Our Latest News

100 years on, Old Pelion Hut retains its charm

19/09/2017

One of Tasmania's favourite historic mountain huts, Old Pelion Hut in the Cradle Mountain-Lake St Clair National Park, is celebrating its centenary this year.More

Future-proofing our tourism icons

18/09/2017

Environment and Parks Minister Matthew Groom has announced that $8 million will be allocated to upgrade vital infrastructure in our parks and reserves over the next two years.More

Tenders advertised for Freycinet Master Plan

28/08/2017

Freycinet is one of the absolute jewels in Tasmania's crown, with locals and visitors flocking to the area in droves to experience one of the world's most stunning areas.
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Wombat Mange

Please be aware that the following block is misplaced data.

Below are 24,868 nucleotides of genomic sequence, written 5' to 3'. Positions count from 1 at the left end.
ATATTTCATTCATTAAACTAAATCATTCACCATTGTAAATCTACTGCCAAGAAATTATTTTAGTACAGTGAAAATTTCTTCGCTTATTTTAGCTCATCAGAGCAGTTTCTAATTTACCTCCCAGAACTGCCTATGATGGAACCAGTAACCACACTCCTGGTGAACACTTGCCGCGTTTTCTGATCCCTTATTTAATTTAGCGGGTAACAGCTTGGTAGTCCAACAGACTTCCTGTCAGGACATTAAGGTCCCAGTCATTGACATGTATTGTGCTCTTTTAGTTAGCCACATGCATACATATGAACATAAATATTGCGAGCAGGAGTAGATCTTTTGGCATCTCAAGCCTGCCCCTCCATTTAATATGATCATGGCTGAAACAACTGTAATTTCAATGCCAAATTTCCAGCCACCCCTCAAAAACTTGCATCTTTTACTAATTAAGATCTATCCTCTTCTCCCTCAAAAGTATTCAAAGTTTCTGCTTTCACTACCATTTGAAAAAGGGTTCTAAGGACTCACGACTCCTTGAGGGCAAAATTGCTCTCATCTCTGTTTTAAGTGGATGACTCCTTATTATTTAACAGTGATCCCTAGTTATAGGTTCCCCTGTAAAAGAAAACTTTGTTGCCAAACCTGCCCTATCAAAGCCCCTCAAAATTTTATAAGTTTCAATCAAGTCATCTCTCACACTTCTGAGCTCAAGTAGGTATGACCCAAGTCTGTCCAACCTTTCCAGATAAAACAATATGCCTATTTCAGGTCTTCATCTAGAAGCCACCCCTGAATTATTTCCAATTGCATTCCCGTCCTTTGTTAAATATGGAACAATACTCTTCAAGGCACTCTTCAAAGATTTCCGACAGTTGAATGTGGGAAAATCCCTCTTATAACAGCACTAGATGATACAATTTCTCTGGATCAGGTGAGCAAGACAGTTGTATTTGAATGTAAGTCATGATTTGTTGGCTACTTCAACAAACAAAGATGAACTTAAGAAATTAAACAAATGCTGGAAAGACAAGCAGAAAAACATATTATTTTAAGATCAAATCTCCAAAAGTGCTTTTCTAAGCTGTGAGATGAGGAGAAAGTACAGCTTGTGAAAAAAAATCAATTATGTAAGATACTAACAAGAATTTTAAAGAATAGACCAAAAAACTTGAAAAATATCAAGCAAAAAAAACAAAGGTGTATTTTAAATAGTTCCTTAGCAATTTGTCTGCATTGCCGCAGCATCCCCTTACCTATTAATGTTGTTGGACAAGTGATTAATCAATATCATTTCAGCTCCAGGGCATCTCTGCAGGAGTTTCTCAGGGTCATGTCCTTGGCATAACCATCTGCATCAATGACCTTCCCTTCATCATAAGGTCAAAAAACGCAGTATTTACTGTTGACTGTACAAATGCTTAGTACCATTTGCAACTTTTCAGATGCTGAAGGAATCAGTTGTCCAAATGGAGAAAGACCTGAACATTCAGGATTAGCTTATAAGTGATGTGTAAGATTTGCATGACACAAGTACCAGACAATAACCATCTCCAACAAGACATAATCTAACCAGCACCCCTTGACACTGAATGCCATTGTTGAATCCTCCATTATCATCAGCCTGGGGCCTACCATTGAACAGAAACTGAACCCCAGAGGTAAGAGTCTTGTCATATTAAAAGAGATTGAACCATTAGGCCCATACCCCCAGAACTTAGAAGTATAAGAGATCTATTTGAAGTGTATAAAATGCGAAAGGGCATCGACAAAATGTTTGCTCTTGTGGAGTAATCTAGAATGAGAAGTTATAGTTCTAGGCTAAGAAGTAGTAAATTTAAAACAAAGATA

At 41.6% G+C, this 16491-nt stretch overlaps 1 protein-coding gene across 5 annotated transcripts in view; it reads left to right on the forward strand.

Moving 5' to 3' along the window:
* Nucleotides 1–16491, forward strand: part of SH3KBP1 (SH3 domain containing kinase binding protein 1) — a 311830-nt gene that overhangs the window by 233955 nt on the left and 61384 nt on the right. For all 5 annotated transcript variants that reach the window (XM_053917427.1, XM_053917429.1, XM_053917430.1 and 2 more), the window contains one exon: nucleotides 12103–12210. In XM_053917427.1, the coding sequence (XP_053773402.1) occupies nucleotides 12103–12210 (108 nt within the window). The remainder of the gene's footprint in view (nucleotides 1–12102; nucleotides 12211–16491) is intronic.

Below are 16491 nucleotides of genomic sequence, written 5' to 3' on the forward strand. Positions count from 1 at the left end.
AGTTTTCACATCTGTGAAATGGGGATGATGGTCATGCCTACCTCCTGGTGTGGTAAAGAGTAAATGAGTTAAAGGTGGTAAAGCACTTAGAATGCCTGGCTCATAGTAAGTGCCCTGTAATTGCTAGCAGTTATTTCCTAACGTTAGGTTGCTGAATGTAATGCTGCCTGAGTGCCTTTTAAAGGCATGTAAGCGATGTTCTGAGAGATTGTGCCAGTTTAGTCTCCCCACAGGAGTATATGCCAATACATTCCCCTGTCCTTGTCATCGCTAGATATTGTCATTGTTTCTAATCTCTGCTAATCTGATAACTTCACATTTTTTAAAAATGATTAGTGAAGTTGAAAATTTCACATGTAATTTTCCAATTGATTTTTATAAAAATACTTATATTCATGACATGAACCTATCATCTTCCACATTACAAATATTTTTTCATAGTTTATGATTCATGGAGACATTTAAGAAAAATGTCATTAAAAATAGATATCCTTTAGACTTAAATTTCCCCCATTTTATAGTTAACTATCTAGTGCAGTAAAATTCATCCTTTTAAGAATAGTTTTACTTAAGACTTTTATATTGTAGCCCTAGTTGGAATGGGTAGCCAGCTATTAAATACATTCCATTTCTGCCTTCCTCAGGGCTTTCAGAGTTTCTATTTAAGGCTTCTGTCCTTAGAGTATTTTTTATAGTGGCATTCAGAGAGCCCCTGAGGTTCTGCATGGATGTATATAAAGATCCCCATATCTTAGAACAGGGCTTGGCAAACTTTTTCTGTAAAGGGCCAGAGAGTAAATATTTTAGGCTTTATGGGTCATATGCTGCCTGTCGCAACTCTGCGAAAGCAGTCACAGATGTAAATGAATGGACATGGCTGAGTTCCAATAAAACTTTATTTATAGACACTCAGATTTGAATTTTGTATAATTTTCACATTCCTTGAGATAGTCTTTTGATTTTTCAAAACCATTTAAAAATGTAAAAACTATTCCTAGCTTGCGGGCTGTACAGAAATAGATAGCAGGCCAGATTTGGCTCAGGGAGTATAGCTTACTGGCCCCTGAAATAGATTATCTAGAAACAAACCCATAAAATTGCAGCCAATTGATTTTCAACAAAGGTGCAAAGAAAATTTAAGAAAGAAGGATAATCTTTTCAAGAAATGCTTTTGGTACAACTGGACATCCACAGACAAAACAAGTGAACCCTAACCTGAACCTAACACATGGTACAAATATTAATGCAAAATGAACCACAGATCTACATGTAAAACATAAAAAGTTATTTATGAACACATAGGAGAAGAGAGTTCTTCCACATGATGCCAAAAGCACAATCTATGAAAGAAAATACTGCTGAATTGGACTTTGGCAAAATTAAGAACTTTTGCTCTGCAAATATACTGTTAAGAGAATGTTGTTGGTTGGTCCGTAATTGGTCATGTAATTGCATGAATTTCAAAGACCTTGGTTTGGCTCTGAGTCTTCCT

The population of wombats in the area west of the Tamar River and in Narawntapu National Park reduced markedly between 2010 and 2016. The cause of this decline has been attributed to a severe outbreak of mange.

Sarcoptic mange is a skin infection in mammals that is caused by a burrowing parasitic mite, Sarcoptes scabiei. Wombat burrows are believed to have good conditions for the survival of mites and the transfer of mites between wombats.

Signs of mange infection include itching, scratching, skin thickening and crusting, loss of hair and body condition. Mange infections usually present as crusty skin lesions on the sides and legs of wombats. Scabs can also form around the eyes and ears, impacting on the animal’s sight and hearing.

Wombats were previously a common species in Narawntapu National Park. Although mange has been present in the park for decades, there was an outbreak of mange in 2006 following a severe drought. Since then mange has resulted in a substantial reduction in wombat numbers.

To learn more about mange and what is being done to help the wombat, see the DPIPWE page on mange.